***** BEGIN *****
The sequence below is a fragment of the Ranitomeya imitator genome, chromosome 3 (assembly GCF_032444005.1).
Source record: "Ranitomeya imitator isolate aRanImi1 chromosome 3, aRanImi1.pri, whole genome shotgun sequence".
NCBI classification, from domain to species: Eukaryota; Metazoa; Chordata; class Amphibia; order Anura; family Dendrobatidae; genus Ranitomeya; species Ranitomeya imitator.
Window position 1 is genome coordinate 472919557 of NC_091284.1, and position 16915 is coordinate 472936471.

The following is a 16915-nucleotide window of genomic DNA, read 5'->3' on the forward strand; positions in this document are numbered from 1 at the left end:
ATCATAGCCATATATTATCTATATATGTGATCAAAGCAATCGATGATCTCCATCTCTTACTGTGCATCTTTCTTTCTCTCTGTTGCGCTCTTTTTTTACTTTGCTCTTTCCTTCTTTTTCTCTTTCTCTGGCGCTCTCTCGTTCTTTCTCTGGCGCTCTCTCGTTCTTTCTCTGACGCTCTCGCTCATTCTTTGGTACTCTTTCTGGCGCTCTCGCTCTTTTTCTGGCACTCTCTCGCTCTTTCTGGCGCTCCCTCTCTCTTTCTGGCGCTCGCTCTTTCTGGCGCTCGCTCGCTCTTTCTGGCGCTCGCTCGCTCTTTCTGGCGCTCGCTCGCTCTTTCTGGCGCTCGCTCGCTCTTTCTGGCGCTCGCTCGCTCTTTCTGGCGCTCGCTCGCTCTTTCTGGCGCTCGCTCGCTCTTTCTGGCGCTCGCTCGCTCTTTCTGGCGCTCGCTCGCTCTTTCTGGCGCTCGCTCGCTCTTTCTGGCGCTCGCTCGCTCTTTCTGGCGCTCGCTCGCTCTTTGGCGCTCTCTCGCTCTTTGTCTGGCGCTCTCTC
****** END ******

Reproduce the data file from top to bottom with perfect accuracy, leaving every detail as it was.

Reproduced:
The sequence below is a fragment of the Ranitomeya imitator genome, chromosome 3 (assembly GCF_032444005.1).
Source record: "Ranitomeya imitator isolate aRanImi1 chromosome 3, aRanImi1.pri, whole genome shotgun sequence".
NCBI classification, from domain to species: Eukaryota; Metazoa; Chordata; class Amphibia; order Anura; family Dendrobatidae; genus Ranitomeya; species Ranitomeya imitator.
Window position 1 is genome coordinate 472919557 of NC_091284.1, and position 16915 is coordinate 472936471.

The following is a 16915-nucleotide window of genomic DNA, read 5'->3' on the forward strand; positions in this document are numbered from 1 at the left end:
ATCATAGCCATATATTATCTATATATGTGATCAAAGCAATCGATGATCTCCATCTCTTACTGTGCATCTTTCTTTCTCTCTGTTGCGCTCTTTTTTTACTTTGCTCTTTCCTTCTTTTTCTCTTTCTCTGGCGCTCTCTCGTTCTTTCTCTGGCGCTCTCTCGTTCTTTCTCTGACGCTCTCGCTCATTCTTTGGTACTCTTTCTGGCGCTCTCGCTCTTTTTCTGGCACTCTCTCGCTCTTTCTGGCGCTCCCTCTCTCTTTCTGGCGCTCGCTCTTTCTGGCGCTCGCTCGCTCTTTCTGGCGCTCGCTCGCTCTTTCTGGCGCTCGCTCGCTCTTTCTGGCGCTCGCTCGCTCTTTCTGGCGCTCGCTCGCTCTTTCTGGCGCTCGCTCGCTCTTTCTGGCGCTCGCTCGCTCTTTCTGGCGCTCGCTCGCTCTTTCTGGCGCTCGCTCGCTCTTTCTGGCGCTCGCTCGCTCTTTCTGGCGCTCGCTCGCTCTTTCTGGCGCTCGCTCGCTCTTTGGCGCTCTCTCGCTCTTTGTCTGGCGCTCTCTC